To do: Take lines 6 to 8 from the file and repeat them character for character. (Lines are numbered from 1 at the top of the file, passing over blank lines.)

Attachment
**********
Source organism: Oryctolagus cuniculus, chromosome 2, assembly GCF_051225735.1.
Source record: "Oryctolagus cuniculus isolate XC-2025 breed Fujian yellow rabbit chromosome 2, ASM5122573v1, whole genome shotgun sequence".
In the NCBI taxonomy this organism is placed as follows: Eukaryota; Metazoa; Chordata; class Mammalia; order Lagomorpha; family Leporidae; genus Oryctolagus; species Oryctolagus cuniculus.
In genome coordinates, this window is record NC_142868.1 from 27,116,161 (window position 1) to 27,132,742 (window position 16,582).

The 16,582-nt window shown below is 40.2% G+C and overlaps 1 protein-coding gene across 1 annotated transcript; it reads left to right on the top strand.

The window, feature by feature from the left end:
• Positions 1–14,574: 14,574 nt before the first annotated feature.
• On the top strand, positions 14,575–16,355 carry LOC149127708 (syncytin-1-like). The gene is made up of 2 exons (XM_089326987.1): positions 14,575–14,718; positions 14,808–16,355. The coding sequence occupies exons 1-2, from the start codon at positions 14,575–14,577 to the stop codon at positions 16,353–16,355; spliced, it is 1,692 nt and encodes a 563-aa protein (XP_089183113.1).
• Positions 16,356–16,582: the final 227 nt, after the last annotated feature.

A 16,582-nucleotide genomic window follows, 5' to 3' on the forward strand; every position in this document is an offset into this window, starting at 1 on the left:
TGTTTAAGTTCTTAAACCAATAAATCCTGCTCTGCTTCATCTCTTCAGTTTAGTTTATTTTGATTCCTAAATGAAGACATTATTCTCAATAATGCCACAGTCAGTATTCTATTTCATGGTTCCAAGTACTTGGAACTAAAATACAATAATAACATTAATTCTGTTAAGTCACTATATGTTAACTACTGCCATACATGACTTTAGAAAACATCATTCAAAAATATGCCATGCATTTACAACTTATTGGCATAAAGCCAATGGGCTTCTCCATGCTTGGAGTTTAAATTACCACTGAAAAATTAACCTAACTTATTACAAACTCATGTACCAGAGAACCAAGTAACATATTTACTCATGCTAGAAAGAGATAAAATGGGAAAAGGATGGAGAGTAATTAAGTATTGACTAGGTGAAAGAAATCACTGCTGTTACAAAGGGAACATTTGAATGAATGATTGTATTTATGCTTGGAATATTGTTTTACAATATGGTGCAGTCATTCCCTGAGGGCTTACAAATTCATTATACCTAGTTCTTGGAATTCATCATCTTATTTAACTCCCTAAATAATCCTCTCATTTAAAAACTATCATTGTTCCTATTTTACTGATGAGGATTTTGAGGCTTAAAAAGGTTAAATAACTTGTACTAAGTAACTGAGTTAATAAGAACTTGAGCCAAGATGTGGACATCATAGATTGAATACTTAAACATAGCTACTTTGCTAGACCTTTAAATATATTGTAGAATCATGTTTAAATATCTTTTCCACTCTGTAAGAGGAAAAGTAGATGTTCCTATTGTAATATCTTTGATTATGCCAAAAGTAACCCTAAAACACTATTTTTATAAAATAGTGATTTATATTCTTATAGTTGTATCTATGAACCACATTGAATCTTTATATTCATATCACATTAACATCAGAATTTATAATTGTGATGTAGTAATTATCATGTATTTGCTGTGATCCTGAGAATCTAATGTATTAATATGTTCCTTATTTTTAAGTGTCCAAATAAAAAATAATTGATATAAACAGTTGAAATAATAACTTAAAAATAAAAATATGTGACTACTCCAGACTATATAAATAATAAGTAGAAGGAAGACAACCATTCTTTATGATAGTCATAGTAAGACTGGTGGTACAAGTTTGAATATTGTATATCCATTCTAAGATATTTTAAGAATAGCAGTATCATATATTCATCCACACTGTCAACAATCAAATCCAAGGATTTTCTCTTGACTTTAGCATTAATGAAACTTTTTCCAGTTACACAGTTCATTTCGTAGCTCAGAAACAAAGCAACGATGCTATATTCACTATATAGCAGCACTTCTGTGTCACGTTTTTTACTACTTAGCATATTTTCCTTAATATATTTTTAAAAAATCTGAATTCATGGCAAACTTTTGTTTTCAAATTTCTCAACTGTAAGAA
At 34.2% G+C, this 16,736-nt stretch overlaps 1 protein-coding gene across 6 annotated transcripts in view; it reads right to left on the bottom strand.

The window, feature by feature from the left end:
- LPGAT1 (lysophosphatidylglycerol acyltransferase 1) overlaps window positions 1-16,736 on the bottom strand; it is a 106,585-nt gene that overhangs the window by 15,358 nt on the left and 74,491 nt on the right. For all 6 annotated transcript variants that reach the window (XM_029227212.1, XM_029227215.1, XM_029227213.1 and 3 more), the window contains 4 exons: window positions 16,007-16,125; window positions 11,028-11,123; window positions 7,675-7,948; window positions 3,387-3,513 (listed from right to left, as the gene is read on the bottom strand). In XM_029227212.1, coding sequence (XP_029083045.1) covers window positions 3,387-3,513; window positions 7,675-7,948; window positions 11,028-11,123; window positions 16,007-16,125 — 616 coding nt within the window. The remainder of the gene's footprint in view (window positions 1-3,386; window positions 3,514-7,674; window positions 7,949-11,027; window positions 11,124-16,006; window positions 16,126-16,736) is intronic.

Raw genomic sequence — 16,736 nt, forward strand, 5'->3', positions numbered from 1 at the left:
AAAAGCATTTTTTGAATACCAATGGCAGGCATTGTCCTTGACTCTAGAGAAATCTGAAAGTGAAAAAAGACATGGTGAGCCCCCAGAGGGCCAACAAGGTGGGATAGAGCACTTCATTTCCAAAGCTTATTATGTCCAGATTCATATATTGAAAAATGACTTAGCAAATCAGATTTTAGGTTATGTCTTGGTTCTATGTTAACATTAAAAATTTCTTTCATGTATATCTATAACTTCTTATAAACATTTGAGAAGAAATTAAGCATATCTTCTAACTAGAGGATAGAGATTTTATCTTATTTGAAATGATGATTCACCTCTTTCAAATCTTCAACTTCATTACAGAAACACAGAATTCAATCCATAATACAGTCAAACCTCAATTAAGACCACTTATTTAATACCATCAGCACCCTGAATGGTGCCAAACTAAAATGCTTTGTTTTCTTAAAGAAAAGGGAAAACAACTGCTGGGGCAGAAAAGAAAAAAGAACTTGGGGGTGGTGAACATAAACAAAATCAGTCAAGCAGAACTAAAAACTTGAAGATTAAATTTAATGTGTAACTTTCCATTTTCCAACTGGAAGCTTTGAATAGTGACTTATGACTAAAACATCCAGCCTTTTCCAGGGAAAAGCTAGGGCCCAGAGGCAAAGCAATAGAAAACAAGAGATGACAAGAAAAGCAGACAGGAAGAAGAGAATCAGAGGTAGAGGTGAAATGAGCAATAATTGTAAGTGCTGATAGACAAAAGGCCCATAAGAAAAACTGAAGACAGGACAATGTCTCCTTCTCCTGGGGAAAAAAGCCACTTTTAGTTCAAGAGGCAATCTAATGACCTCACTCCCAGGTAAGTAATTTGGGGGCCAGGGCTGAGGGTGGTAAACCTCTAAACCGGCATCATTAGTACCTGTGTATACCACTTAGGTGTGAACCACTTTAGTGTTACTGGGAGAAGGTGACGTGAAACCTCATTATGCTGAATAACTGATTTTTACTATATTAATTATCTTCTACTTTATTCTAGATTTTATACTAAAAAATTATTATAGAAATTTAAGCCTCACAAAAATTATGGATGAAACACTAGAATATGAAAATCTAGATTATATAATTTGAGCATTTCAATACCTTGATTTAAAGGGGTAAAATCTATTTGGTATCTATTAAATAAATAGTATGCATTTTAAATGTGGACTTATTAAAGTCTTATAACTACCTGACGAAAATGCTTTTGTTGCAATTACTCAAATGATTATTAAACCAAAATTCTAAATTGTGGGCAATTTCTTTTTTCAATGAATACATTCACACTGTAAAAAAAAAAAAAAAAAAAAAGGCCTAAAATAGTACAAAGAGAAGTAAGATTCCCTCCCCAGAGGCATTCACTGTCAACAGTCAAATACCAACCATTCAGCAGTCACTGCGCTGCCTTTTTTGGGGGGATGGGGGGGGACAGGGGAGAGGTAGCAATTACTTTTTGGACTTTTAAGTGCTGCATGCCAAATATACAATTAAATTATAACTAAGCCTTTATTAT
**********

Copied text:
The window, feature by feature from the left end:
• Positions 1–14,574: 14,574 nt before the first annotated feature.
• On the top strand, positions 14,575–16,355 carry LOC149127708 (syncytin-1-like). The gene is made up of 2 exons (XM_089326987.1): positions 14,575–14,718; positions 14,808–16,355. The coding sequence occupies exons 1-2, from the start codon at positions 14,575–14,577 to the stop codon at positions 16,353–16,355; spliced, it is 1,692 nt and encodes a 563-aa protein (XP_089183113.1).